## 65 Buckling of columns panels and shells

(a) Isotropic solids

If sufficiently slender, an elastic column, loaded in compression, fails by elastic buckling at a critical load, Fcrit. This load is determined by the end constraints, of which four extreme cases are illustrated in Figure 6.4: an end may be constrained in a position and direction; it may be free to rotate but not translate (or 'sway'); it may sway without rotation; and it may both sway and rotate. Pairs of these constraints applied to the ends of column lead to the cases shown in the figure. Each is characterized by a value of the constant, n, which is equal to the number of half-wavelengths of the buckled shape.

Buckling of columns, panels and shells h*-i-H n

 n2n2EI fcrit _ f OR fcrit _ n2n2E A (*/r)2

F = Force (N) M = Moment (Nm) E = Youngs modulus (N/m2) e = Length (m) A = Section area (m2) I = See Figure 6.1 (m4) r = Gyration rad. ( A)2(m) k = Foundation stiffness (N/m2) n = Half-wavelengths in buckled shape p' = Pressure (N/m2)

F = Force (N) M = Moment (Nm) E = Youngs modulus (N/m2) e = Length (m) A = Section area (m2) I = See Figure 6.1 (m4) r = Gyration rad. ( A)2(m) k = Foundation stiffness (N/m2) n = Half-wavelengths in buckled shape p' = Pressure (N/m2)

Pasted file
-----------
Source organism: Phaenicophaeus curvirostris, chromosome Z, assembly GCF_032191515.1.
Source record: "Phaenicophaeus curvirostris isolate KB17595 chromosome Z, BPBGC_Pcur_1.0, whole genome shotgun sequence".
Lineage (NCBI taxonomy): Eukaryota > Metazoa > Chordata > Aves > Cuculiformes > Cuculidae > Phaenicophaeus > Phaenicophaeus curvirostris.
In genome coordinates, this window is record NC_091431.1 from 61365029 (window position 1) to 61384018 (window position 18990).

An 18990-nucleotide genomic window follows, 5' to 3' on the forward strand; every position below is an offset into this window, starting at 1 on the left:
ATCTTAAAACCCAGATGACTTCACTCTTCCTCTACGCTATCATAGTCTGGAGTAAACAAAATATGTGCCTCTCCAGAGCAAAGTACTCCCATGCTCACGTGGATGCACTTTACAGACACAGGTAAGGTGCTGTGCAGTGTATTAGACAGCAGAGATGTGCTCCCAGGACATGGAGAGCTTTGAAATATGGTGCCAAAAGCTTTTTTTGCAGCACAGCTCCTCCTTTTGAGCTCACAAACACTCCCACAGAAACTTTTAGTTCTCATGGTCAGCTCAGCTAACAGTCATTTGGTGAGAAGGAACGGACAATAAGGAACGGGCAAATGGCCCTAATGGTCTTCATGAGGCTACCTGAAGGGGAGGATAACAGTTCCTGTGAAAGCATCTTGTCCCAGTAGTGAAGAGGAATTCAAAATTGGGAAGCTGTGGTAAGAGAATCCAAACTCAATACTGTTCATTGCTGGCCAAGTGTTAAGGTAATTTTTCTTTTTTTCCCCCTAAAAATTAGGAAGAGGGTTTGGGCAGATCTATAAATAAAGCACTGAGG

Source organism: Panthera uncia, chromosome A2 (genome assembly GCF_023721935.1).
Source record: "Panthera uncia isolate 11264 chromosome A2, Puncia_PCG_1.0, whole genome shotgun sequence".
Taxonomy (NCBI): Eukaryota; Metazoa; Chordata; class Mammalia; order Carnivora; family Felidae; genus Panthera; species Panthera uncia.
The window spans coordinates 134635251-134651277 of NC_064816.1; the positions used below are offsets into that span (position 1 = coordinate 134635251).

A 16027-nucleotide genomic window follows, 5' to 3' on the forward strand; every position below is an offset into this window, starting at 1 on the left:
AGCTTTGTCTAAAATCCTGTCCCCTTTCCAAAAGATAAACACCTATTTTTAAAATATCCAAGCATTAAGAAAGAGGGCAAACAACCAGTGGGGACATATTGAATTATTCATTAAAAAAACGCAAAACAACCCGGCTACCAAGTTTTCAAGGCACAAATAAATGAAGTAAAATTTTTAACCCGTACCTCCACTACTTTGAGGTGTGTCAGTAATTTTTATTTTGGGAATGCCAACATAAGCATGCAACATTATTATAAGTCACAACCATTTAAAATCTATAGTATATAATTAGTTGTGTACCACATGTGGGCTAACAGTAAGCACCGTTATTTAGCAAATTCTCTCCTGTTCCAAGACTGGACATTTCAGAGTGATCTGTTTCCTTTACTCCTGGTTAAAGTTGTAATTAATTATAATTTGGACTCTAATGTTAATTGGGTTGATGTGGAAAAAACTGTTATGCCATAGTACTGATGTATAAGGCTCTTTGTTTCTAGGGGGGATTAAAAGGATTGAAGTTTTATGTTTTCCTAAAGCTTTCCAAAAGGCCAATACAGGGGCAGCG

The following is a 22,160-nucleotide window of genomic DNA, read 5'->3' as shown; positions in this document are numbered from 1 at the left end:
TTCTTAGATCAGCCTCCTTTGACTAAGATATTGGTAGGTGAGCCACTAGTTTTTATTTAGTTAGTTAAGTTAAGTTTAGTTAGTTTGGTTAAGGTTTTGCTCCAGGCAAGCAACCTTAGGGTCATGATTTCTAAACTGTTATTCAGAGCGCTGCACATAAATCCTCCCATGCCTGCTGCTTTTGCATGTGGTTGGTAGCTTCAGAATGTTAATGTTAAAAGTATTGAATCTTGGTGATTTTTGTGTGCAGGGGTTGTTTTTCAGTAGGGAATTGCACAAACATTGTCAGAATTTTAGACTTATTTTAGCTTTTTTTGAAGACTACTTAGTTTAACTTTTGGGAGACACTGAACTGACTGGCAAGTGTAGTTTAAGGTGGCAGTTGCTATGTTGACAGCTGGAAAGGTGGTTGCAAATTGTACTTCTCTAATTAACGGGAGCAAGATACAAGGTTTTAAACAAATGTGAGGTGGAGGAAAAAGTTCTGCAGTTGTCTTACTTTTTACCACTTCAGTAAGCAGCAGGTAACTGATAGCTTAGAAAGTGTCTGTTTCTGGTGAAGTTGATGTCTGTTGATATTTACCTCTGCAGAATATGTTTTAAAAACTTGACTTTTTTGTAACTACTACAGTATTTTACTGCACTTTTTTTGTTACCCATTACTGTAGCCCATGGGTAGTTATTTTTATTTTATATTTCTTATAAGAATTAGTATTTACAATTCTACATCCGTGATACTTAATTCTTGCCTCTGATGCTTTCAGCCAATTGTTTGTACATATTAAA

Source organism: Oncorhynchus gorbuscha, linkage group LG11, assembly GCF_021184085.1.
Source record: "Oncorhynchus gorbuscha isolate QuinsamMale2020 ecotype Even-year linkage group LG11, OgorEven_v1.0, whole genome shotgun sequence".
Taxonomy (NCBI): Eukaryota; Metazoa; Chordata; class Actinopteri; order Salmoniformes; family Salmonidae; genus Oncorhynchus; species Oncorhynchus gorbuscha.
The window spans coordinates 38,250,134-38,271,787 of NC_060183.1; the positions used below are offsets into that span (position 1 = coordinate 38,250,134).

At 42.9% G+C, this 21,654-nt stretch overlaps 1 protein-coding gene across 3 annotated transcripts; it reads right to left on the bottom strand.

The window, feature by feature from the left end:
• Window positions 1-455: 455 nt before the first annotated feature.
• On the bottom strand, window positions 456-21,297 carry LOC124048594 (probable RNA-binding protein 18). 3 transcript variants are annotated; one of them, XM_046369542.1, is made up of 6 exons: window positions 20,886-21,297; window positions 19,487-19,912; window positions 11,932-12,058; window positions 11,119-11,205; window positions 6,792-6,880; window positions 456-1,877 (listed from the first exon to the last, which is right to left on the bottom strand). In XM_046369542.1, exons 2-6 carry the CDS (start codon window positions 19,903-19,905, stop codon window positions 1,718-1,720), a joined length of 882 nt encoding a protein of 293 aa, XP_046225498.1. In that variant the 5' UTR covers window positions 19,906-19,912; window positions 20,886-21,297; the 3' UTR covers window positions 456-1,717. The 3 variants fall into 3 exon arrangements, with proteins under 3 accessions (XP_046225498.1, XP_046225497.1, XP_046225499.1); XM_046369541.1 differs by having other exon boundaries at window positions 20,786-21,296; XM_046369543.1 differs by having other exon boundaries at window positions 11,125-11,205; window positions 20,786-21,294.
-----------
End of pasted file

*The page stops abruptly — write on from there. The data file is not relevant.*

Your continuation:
M2 4 EI

Figure 6.4 Buckling of columns, panels and shells

The addition of the bending moment, M, reduces the buckling load by the amount shown in the second box in Figure 6.4. A negative value of Fcrit means that a tensile force is necessary to prevent buckling.

An elastic foundation is one that exerts a lateral restoring pressure, p, proportional to the deflection (p = ky where k is the foundation stiffness per unit depth and y the local lateral deflection). Its effect is to increase Fcrit by the amount shown in the third box.

A thin-walled elastic tube will buckle inwards under an external pressure p', given in the last box. Here I refers to the second moment of area of a section of the tube wall cut parallel to the tube axis.

(b) Metal foams

The moduli of open-cell metal foams scale as (p/ps)2, that of closed-cell foams has an additional linear term (Table 4.2). When seeking elastic-buckling resistance at low weight, the material index characterizing performance (see Appendix) is E1/2/p (beams) or E1/3/p (panels). As beam-columns, foams have the same index value as the material of which they are made; as panels, they have a higher one, meaning that the foam panel is potentially lighter for the same buckling resistance. Sandwich structures with foam cores (Chapter 10) are better still. Clamping metal foams requires special attention: see Section 6.7.

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